Haven’t ever said much here about the issue of ocean acidification. The theory is that even if rising CO2 levels don’t lead to Thermageddon, it will nonetheless change ocean chemistry by making the ocean more acidic, threatening coral reefs, etc. My chemistry is so rusty that I don’t have much of an opinion about this hypothesis, and it does seem that a lot of the carbon dioxide that goes “missing” each year (that is, the accumulation of ambient CO2 is about half what the simple emissions models say it ought to be) is ending up absorbed by the ocean.
NOAA offers up this chart as evidence of the phenomenon:
Right away two obvious things should be said about this chart. First, the exact visual parallel between rising CO2 levels and oceanic CO2 content is an artifact of fiddling with the separate vertical Y-axes on either side of the chart. Sometimes compressing an axis, or displaying a curve on a logarithmic scale, is reasonable. Most of the time, however, you should view this kind of visual neatness with skepticism—especially in a two-axis chart such as this one. (My own default charting practice is to display items starting from 0 on the vertical axis, and offering a blowup of a sub-segment only if is necessary to illustrate the relevant dynamic changes in the data.)
Second, this chart begins its oceanic CO2 data around 1988. Are there any data before that? Can we reconstruct ocean CO2 data from proxies? After all, the climatistas are otherwise very talented at giving us estimates going back centuries for which we have no direct data at all.
Actually there apparently are direct data on oceanic pH levels going back 100 years, and a graduate student at the University of New Mexico, apparently heedless of his academic prospects for defying the Climate Establishment, says the complete data reach a different conclusion. Marita Noon reports the larger story:
Mike Wallace is a hydrologist with nearly 30 years’ experience, who is now working on his Ph.D. in nanogeosciences at the University of New Mexico. In the course of his studies, he uncovered a startling data omission that, he told me, “eclipses even the so-called climategate event.”
Feely’s work is based on computer models that don’t line up with real-world data—which Feely acknowledged in e-mail communications with Wallace (which I have read). And, as Wallace determined, there are real world data. Feely and his coauthor Dr.Christopher L. Sabine, PMEL Director, omitted 80 years of data, which incorporate more than 2 million records of ocean pH levels.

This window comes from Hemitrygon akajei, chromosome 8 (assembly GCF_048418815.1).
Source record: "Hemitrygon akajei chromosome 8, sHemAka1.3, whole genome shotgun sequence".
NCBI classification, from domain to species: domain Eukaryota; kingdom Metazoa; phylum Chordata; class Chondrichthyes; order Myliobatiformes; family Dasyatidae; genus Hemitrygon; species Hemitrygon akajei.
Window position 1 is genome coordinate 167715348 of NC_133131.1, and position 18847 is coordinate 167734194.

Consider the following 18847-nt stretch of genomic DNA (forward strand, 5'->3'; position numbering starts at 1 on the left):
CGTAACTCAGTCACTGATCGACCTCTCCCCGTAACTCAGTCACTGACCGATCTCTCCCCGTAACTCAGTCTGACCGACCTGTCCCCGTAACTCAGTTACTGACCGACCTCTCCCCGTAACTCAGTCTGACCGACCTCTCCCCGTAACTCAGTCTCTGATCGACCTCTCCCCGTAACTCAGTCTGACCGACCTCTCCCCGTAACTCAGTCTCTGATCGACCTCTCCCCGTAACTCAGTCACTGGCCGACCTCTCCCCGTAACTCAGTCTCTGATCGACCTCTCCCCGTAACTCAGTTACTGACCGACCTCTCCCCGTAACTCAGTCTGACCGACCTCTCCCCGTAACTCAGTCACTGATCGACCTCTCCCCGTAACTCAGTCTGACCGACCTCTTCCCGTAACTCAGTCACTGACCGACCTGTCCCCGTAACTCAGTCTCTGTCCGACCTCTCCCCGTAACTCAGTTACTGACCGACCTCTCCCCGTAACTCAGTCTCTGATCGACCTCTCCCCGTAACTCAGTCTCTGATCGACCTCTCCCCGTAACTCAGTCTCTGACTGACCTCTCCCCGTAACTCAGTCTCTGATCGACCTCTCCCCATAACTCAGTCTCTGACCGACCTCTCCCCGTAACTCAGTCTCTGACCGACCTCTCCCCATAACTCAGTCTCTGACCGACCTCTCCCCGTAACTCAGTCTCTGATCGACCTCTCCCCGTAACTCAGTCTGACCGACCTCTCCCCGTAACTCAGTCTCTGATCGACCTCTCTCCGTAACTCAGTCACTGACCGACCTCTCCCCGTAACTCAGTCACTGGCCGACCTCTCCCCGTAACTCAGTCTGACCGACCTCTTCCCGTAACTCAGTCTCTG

Feely’s chart, first mentioned, begins in 1988—which is surprising, as instrumental ocean pH data have been measured for more than 100 years — since the invention of the glass electrode pH (GEPH) meter. As a hydrologist, Wallace was aware of GEPH’s history and found it odd that the Feely/Sabine work omitted it. He went to the source. The NOAA paper with the chart beginning in 1850 lists Dave Bard, with Pew Charitable Trust, as the contact.
Wallace sent Bard an e-mail: “I’m looking in fact for the source references for the red curve in their plot which was labeled ‘Historical & Projected pH & Dissolved Co2.’ This plot is at the top of the second page. It covers the period of my interest.” Bard responded and suggested that Wallace communicate with Feely and Sabine—which he did over a period of several months. Wallace asked again for the “time series data (NOT MODELING) of ocean pH for 20th Century.”
Sabine responded by saying that it was inappropriate for Wallace to question their “motives or quality of our science,” adding that if he continued in this manner, “you will not last long in your career.” He then included a few links to websites that Wallace, after spending hours reviewing them, called “blind alleys.” Sabine concludes the e-mail with: “I hope you will refrain from contacting me again.” But communications did continue for several more exchanges.
There’s a lot more to Marita’s report and it is worth reading the whole thing, but you can see where this is headed. Meanwhile, here is Wallace’s chart of ocean acidification with earlier ocean pH data plotted. It is a little hard to make out at a glance, but Wallace says it means “there is no global acidification trend.” (Yes, the vertical axis here is also compressed, but there is only one axis, measuring everything together. It’s when you have two-axis charts that mischief creeps in.)